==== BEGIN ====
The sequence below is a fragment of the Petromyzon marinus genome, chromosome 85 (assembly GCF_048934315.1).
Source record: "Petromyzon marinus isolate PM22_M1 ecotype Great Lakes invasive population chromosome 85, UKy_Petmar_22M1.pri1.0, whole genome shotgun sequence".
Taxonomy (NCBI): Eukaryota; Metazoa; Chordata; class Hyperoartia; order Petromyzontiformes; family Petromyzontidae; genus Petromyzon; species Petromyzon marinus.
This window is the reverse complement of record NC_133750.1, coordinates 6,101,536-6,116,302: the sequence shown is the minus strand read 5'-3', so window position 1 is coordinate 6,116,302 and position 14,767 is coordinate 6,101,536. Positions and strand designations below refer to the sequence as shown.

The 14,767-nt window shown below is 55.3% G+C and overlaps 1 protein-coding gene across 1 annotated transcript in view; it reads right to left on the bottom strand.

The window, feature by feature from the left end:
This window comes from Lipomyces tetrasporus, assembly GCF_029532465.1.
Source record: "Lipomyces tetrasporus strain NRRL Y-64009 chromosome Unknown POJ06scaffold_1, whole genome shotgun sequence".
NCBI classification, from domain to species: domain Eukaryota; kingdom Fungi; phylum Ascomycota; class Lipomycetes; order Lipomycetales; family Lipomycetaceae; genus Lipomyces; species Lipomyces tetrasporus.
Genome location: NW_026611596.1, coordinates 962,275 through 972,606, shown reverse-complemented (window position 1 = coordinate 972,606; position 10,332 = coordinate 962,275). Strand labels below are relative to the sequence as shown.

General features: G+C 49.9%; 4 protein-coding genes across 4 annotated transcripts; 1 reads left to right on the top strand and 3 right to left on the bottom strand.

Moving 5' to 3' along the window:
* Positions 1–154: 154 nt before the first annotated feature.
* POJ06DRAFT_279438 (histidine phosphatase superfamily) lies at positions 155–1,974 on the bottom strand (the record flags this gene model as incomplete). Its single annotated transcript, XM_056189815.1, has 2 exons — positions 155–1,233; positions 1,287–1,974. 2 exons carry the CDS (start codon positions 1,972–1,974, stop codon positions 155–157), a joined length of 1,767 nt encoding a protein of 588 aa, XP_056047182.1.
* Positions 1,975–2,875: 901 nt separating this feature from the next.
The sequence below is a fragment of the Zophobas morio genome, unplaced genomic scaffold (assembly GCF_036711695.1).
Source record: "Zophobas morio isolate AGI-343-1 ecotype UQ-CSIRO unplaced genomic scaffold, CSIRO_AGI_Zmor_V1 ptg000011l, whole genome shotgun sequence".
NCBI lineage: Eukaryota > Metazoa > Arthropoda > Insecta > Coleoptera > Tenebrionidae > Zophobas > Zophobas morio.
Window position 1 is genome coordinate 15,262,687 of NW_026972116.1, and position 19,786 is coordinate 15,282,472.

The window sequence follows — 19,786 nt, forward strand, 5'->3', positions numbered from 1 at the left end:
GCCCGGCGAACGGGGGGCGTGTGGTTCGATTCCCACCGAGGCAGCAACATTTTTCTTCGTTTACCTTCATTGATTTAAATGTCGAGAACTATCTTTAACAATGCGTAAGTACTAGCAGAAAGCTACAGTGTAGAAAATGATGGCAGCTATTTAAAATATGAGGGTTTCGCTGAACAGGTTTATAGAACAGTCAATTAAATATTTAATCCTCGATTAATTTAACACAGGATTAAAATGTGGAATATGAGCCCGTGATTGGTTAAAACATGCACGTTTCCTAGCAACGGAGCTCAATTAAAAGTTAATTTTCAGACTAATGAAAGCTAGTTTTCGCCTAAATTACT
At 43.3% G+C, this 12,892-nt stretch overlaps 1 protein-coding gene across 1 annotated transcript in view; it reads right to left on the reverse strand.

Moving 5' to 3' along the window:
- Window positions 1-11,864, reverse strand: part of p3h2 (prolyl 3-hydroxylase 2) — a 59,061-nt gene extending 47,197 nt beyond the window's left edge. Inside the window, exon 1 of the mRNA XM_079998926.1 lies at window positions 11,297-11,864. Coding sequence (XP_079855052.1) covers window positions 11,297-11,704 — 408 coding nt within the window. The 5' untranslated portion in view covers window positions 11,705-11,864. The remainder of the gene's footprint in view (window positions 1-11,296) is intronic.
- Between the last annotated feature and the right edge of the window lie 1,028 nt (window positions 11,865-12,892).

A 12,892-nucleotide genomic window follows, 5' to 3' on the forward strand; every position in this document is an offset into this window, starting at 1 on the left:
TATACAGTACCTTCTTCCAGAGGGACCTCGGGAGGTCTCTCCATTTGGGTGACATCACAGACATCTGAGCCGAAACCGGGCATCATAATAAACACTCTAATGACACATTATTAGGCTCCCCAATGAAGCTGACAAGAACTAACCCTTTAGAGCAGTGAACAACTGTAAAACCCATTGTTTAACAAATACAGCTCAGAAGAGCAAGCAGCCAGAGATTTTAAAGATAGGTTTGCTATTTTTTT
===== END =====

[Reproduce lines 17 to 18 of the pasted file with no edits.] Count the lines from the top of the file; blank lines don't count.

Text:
Source record: "Zophobas morio isolate AGI-343-1 ecotype UQ-CSIRO unplaced genomic scaffold, CSIRO_AGI_Zmor_V1 ptg000011l, whole genome shotgun sequence".
NCBI lineage: Eukaryota > Metazoa > Arthropoda > Insecta > Coleoptera > Tenebrionidae > Zophobas > Zophobas morio.